Checking the grading of clear honey into light medium or dark categories is another test the judge performs. Specialist glasses are used to define the boundaries of the light and dark ends of the colour range for medium honey. If your honey is lighter than the lightest glass you have light honey, if it is darker than the darkest glass it is dark honey. Everything else is medium honey.

As a consultant in process improvement I am interested in measuring things that are difficult to measure and in the quality of decision making. It was interesting to note that Michael was also concerned that the original BS 1656:1950 standard grading glasses looked quite a bit different in shade to more modern plastic honey grading “glasses”. It is easy to assume that the glass with a standard labelled on it is the correct shade but this may not be the case. The 1950s glass with dye may not be optically stable over time or with repeated exposure to light they may have been bleached or have darkened. The modern plastic items may be produced to the correct standard, with a stable modern dye that will not fade. The reverse for both glasses may also be true. The key thing with measuring anything is to know whether your measuring instrument can be trusted. A steel rule only measures accurately at 21 degrees C. A pair of callipers with scale only measures accurately if the tips are not worn away. I will look into this issue but might need to borrow some glasses.

My show entries – Honey

I entered the New Beekeepers category with a single jar of clear honey and one of naturally crystallised honey. I also entered 2 jars into the medium clear honey category as I wanted to see how well my bees had done compared with those of much more experienced keepers. I didn’t realise before the show that this would be the most highly contested category with more entries than any other. On reflection, it should have been obvious that there will almost always be more medium honey than other varieties unless great care is taken to selectively extract.

I am delighted that my bees have produced some great honey this year, I know as I have been enjoying it every day since extraction. I was shocked to find on Saturday that my honey had won 2nd place in the 2 Jars of Medium Honey and 2nd place in the New Beekeeper categories. Thanks again to the members of the Southern group for all their encouragement and support.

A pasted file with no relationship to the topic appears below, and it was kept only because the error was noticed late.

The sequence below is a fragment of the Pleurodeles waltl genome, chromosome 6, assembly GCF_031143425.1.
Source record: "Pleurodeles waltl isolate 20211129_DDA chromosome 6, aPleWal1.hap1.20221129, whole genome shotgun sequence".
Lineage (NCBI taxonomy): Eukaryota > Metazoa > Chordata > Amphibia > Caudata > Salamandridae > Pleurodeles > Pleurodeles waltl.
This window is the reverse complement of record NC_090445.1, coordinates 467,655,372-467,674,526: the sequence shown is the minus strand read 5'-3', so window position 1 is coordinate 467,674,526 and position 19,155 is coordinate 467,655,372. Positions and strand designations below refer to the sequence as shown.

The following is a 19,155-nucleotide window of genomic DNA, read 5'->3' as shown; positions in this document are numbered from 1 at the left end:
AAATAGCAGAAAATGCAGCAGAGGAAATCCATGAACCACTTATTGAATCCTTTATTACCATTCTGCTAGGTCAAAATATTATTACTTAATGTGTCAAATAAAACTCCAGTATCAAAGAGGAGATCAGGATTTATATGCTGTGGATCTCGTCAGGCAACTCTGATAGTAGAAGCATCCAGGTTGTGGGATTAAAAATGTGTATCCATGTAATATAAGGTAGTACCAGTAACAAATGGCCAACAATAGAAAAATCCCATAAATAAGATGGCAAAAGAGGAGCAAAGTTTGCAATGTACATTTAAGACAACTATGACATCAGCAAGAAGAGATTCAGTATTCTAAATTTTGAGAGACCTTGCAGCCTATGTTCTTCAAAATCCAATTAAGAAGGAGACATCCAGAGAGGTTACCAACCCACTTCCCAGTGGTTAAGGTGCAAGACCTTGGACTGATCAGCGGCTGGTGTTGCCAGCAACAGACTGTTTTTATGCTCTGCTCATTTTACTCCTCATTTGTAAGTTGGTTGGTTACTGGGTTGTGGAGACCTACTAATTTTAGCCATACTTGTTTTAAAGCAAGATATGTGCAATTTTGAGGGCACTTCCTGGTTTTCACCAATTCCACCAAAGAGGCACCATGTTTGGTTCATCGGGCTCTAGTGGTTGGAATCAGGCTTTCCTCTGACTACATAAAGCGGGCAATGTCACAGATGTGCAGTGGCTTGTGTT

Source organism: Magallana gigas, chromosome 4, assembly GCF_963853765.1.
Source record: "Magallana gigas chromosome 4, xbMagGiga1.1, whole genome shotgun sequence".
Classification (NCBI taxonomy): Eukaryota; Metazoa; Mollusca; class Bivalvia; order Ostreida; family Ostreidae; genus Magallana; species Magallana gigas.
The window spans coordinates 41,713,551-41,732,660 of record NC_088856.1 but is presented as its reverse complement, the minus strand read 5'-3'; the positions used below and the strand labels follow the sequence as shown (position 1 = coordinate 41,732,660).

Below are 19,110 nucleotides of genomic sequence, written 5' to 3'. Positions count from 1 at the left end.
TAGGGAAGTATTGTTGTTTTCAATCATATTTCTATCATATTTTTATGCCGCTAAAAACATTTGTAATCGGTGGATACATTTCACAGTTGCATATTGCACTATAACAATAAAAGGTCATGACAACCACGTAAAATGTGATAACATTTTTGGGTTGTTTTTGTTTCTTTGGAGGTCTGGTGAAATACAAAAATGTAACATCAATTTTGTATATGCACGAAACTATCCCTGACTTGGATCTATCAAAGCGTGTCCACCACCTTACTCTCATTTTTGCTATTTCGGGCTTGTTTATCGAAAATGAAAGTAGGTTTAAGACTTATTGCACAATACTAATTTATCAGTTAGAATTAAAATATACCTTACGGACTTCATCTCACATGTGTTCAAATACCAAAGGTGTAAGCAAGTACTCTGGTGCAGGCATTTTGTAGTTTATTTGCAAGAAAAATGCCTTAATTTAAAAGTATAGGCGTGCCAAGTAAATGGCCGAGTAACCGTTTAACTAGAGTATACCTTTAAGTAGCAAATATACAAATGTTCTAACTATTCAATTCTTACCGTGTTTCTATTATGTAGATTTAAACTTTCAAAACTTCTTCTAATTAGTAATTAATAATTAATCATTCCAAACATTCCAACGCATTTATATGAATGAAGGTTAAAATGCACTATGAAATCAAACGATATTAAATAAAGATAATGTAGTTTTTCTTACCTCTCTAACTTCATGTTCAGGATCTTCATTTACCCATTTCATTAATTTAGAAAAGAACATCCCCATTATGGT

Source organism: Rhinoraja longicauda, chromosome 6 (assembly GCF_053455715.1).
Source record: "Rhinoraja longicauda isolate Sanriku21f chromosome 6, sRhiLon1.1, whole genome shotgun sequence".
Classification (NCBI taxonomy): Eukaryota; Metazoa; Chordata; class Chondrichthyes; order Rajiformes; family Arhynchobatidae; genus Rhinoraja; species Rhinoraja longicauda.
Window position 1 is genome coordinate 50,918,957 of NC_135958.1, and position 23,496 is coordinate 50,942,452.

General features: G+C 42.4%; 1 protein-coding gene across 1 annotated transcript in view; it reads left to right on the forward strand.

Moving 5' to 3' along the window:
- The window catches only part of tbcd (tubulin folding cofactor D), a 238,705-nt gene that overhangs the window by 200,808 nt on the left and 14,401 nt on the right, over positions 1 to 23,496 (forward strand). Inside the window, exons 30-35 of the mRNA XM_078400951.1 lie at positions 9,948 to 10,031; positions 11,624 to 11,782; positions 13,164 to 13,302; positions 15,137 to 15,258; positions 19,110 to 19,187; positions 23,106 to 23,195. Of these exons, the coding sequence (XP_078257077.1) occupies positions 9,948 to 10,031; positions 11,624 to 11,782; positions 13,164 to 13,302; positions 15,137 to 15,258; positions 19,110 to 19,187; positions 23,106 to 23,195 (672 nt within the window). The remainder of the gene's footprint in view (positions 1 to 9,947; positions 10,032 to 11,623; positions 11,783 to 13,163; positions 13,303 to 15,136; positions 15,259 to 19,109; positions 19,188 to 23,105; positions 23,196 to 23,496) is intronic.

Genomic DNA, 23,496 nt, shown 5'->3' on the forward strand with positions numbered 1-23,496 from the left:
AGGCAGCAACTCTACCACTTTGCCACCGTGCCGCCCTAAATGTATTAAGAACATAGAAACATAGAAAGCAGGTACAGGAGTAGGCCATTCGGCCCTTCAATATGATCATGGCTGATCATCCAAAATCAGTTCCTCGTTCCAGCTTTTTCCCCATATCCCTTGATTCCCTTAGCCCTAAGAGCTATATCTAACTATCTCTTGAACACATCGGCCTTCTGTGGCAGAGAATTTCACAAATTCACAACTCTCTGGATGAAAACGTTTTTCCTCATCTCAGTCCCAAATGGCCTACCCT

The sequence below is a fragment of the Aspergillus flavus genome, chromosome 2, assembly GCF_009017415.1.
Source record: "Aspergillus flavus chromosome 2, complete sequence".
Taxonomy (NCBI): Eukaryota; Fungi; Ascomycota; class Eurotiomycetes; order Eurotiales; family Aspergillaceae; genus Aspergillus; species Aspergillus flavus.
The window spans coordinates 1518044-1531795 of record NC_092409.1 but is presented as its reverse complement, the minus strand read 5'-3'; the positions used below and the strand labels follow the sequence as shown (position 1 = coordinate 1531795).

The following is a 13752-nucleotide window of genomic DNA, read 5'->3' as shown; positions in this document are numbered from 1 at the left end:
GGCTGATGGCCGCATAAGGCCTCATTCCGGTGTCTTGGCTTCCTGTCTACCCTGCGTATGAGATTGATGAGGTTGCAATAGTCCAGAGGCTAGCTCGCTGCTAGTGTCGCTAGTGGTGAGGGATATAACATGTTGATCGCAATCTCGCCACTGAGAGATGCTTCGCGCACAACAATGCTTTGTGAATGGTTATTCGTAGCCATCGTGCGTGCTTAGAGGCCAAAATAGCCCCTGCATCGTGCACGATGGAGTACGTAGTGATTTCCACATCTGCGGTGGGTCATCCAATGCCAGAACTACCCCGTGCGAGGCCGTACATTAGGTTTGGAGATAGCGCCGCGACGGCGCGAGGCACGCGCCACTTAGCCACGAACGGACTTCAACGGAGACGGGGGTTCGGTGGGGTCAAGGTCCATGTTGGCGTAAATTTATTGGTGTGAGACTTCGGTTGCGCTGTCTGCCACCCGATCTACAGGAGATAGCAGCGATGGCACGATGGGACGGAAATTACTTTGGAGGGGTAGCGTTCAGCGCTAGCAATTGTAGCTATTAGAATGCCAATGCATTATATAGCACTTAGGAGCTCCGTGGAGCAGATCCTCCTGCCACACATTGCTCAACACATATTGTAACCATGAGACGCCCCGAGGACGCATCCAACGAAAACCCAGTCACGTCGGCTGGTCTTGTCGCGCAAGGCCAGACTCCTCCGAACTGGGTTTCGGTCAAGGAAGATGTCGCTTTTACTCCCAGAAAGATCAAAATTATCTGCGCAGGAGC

My crystallised honey was commended but didn’t win a prize as it was still partly liquid. This was due to me transferring it from a jam jar to a squat honey jar and not allowing enough time for it to fully set again before the show. I have learned something for next year. After the competition, Michael kindly tasted another jar of my fully set crystallised honey, it would have won a first if it had been in the correct jar, something else I have learned for next year.

My show entries – wax and other categories

My bees had also provided lovely wax from the cappings that I melted and cast into bars. I melted them again and made a wax cake for the competition. This is tricky to do well as it needs to be cleanly filtered, more than 25mm think and not overheated. It took a few attempts to cast without specks and cracking. I was commended for my attempt this time and learned some great tips to improve next year.

I entered a lemon and honey cake in the own recipe category, it wasn’t a traditional honey cake but it was highly commended this time. Next year I will try the other competition categories with fixed recipes. This will have to be on one condition that they contain butter and not margarine. I don’t use margarines and cannot bring myself to put synthetic margarine with beautiful natural honey. I make a request to the committee to please switch to new recipes with some wholesome Manx butter.

I also entered a photograph of one of my Drones hanging on the edge of the hive which was taken with my mobile phone. Many people have a mobile phone and the quality of the cameras now is superb, my snap was able to be blown up to A3 size with no degradation. There was only one other competition entry and while I was pleased to win first prize, I think we need many more entries to make for a more exciting competition and for the win to feel worthy. I hope more people will enter next year, if you have a phone there is no real excuse not to have a photo of your Beekeeping activities next year.